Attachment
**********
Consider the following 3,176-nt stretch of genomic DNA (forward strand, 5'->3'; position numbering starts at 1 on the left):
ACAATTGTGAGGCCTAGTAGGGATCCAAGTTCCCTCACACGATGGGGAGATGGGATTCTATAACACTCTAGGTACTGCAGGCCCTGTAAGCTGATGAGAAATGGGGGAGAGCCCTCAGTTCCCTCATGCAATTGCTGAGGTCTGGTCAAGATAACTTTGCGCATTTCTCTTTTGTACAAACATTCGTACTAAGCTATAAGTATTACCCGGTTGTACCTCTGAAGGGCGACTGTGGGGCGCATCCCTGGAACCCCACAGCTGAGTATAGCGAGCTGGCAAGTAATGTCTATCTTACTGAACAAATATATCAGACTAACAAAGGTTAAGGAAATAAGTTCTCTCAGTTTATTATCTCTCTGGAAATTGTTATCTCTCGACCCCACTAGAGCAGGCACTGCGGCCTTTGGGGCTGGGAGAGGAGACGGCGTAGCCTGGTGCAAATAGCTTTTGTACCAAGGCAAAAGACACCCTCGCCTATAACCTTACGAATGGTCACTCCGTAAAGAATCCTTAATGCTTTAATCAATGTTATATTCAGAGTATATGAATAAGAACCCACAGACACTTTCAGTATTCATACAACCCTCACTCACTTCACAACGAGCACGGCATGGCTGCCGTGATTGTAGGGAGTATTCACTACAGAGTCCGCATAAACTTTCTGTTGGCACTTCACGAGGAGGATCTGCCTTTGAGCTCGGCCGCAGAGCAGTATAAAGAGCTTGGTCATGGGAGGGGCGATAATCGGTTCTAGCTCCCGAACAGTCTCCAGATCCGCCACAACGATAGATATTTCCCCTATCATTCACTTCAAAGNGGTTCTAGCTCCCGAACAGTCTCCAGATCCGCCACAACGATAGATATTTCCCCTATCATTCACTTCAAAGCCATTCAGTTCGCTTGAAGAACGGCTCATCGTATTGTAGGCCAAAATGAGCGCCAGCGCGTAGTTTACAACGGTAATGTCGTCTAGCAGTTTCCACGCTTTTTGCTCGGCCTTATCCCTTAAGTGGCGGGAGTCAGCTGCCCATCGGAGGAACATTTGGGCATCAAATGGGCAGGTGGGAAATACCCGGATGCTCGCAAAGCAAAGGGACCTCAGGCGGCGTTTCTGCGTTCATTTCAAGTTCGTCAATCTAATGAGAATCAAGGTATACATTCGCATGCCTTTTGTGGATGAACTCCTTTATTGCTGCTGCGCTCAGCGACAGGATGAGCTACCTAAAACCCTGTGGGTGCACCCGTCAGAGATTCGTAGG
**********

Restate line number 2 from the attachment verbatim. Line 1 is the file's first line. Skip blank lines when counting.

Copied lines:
ACAATTGTGAGGCCTAGTAGGGATCCAAGTTCCCTCACACGATGGGGAGATGGGATTCTATAACACTCTAGGTACTGCAGGCCCTGTAAGCTGATGAGAAATGGGGGAGAGCCCTCAGTTCCCTCATGCAATTGCTGAGGTCTGGTCAAGATAACTTTGCGCATTTCTCTTTTGTACAAACATTCGTACTAAGCTATAAGTATTACCCGGTTGTACCTCTGAAGGGCGACTGTGGGGCGCATCCCTGGAACCCCACAGCTGAGTATAGCGAGCTGGCAAGTAATGTCTATCTTACTGAACAAATATATCAGACTAACAAAGGTTAAGGAAATAAGTTCTCTCAGTTTATTATCTCTCTGGAAATTGTTATCTCTCGACCCCACTAGAGCAGGCACTGCGGCCTTTGGGGCTGGGAGAGGAGACGGCGTAGCCTGGTGCAAATAGCTTTTGTACCAAGGCAAAAGACACCCTCGCCTATAACCTTACGAATGGTCACTCCGTAAAGAATCCTTAATGCTTTAATCAATGTTATATTCAGAGTATATGAATAAGAACCCACAGACACTTTCAGTATTCATACAACCCTCACTCACTTCACAACGAGCACGGCATGGCTGCCGTGATTGTAGGGAGTATTCACTACAGAGTCCGCATAAACTTTCTGTTGGCACTTCACGAGGAGGATCTGCCTTTGAGCTCGGCCGCAGAGCAGTATAAAGAGCTTGGTCATGGGAGGGGCGATAATCGGTTCTAGCTCCCGAACAGTCTCCAGATCCGCCACAACGATAGATATTTCCCCTATCATTCACTTCAAAGNGGTTCTAGCTCCCGAACAGTCTCCAGATCCGCCACAACGATAGATATTTCCCCTATCATTCACTTCAAAGCCATTCAGTTCGCTTGAAGAACGGCTCATCGTATTGTAGGCCAAAATGAGCGCCAGCGCGTAGTTTACAACGGTAATGTCGTCTAGCAGTTTCCACGCTTTTTGCTCGGCCTTATCCCTTAAGTGGCGGGAGTCAGCTGCCCATCGGAGGAACATTTGGGCATCAAATGGGCAGGTGGGAAATACCCGGATGCTCGCAAAGCAAAGGGACCTCAGGCGGCGTTTCTGCGTTCATTTCAAGTTCGTCAATCTAATGAGAATCAAGGTATACATTCGCATGCCTTTTGTGGATGAACTCCTTTATTGCTGCTGCGCTCAGCGACAGGATGAGCTACCTAAAACCCTGTGGGTGCACCCGTCAGAGATTCGTAGG